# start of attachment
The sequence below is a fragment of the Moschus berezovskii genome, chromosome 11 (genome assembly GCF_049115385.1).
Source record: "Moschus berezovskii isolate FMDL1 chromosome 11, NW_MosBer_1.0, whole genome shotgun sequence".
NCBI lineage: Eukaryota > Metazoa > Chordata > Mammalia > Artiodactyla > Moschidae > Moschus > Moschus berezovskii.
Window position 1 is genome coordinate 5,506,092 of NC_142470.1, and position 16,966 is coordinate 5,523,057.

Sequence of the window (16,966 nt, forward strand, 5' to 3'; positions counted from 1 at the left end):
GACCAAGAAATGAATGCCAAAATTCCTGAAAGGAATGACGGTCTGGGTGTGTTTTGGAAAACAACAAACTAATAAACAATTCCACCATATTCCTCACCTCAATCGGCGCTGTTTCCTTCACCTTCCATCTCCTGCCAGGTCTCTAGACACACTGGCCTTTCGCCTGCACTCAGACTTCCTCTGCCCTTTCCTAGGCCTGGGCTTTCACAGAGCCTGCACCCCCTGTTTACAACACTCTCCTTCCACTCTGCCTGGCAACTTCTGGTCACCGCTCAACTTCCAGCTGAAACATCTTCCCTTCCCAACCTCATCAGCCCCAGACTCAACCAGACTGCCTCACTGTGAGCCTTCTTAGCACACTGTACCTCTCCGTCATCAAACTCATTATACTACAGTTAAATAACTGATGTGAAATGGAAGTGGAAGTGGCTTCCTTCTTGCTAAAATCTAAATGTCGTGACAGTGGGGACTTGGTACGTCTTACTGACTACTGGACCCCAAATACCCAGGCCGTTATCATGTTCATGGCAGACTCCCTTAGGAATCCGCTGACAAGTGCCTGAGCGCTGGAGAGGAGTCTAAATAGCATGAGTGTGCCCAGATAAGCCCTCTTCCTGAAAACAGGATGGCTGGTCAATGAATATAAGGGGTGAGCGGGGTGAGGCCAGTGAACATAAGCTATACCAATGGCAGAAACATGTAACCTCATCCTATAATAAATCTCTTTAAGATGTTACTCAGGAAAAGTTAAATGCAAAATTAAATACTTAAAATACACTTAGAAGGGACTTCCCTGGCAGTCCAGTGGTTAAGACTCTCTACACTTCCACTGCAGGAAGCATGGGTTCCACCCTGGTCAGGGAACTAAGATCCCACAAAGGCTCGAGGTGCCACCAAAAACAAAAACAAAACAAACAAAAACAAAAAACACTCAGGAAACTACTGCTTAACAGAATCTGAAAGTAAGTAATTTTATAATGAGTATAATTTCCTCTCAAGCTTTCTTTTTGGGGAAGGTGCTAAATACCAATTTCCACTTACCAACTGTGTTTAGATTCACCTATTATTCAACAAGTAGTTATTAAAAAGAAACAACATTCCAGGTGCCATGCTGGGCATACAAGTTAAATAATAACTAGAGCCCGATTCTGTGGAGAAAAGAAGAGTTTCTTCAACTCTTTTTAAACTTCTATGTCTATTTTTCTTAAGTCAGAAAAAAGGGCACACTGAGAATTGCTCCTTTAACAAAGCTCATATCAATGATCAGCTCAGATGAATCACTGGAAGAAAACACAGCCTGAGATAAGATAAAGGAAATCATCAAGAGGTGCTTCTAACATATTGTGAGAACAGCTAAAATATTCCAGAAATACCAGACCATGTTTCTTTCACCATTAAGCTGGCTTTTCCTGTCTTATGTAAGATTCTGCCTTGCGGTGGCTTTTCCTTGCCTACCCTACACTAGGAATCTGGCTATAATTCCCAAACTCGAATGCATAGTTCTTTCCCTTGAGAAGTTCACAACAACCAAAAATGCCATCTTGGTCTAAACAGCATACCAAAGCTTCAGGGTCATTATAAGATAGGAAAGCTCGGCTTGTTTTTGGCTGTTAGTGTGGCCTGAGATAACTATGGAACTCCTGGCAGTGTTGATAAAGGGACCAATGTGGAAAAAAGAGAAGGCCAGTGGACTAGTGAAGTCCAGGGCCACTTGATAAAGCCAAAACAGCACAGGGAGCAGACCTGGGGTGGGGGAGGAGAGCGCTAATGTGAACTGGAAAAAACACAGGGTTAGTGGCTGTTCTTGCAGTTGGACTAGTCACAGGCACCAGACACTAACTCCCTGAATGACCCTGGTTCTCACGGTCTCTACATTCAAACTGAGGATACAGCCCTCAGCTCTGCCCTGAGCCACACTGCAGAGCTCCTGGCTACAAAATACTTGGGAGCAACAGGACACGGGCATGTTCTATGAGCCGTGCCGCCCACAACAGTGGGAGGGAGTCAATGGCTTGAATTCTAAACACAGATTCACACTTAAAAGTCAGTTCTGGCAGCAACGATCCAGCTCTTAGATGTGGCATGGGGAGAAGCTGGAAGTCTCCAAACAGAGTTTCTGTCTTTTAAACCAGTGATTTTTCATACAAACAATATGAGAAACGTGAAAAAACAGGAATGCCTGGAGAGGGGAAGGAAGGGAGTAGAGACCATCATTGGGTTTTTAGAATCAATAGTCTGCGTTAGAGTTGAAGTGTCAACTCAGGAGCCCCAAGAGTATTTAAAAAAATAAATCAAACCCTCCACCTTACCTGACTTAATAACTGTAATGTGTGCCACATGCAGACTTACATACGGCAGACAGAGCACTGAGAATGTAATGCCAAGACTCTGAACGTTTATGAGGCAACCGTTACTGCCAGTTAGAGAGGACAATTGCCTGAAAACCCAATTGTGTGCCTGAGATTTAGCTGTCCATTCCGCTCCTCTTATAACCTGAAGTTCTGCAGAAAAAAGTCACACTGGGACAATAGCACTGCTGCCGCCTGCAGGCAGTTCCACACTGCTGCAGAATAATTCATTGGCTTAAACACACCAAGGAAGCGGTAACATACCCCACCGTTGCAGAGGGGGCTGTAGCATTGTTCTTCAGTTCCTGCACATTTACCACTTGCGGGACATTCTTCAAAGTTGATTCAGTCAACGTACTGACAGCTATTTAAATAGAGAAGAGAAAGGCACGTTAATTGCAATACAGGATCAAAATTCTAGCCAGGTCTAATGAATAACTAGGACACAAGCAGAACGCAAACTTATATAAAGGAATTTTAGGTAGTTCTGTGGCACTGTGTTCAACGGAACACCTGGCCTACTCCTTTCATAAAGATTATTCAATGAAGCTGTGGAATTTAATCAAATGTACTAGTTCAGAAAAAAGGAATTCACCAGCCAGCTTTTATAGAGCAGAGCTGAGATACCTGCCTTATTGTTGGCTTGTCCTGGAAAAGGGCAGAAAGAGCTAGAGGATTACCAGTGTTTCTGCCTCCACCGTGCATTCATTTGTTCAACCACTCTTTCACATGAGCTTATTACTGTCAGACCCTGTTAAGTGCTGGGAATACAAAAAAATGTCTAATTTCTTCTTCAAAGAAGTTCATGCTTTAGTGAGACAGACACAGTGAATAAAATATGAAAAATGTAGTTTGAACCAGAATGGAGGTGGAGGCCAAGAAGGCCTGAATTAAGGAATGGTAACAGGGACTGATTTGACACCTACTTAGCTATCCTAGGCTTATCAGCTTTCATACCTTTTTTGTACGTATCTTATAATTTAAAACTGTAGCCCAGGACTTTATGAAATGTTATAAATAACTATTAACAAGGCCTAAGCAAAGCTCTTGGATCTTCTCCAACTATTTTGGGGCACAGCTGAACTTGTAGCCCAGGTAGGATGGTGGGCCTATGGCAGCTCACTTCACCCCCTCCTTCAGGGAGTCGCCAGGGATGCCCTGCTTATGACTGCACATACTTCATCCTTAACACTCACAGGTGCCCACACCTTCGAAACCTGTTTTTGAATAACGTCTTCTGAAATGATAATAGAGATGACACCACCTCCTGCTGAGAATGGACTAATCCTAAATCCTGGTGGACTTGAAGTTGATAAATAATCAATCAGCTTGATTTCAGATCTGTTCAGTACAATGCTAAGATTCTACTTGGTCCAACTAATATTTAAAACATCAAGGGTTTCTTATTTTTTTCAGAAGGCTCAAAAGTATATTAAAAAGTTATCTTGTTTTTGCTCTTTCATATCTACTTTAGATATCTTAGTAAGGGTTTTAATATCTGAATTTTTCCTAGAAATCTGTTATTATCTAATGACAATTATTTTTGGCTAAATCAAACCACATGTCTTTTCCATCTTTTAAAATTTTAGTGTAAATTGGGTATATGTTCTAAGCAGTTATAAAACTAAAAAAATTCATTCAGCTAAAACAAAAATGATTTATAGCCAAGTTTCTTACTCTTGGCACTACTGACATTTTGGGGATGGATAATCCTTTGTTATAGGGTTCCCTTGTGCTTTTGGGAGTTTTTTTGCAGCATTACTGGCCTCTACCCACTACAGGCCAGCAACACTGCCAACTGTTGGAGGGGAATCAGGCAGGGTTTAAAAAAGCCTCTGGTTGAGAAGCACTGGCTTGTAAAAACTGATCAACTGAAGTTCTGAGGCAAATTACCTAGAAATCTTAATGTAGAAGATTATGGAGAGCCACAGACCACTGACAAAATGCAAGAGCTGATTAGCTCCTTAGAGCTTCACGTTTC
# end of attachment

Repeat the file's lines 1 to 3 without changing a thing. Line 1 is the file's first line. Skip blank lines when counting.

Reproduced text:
The sequence below is a fragment of the Moschus berezovskii genome, chromosome 11 (genome assembly GCF_049115385.1).
Source record: "Moschus berezovskii isolate FMDL1 chromosome 11, NW_MosBer_1.0, whole genome shotgun sequence".
NCBI lineage: Eukaryota > Metazoa > Chordata > Mammalia > Artiodactyla > Moschidae > Moschus > Moschus berezovskii.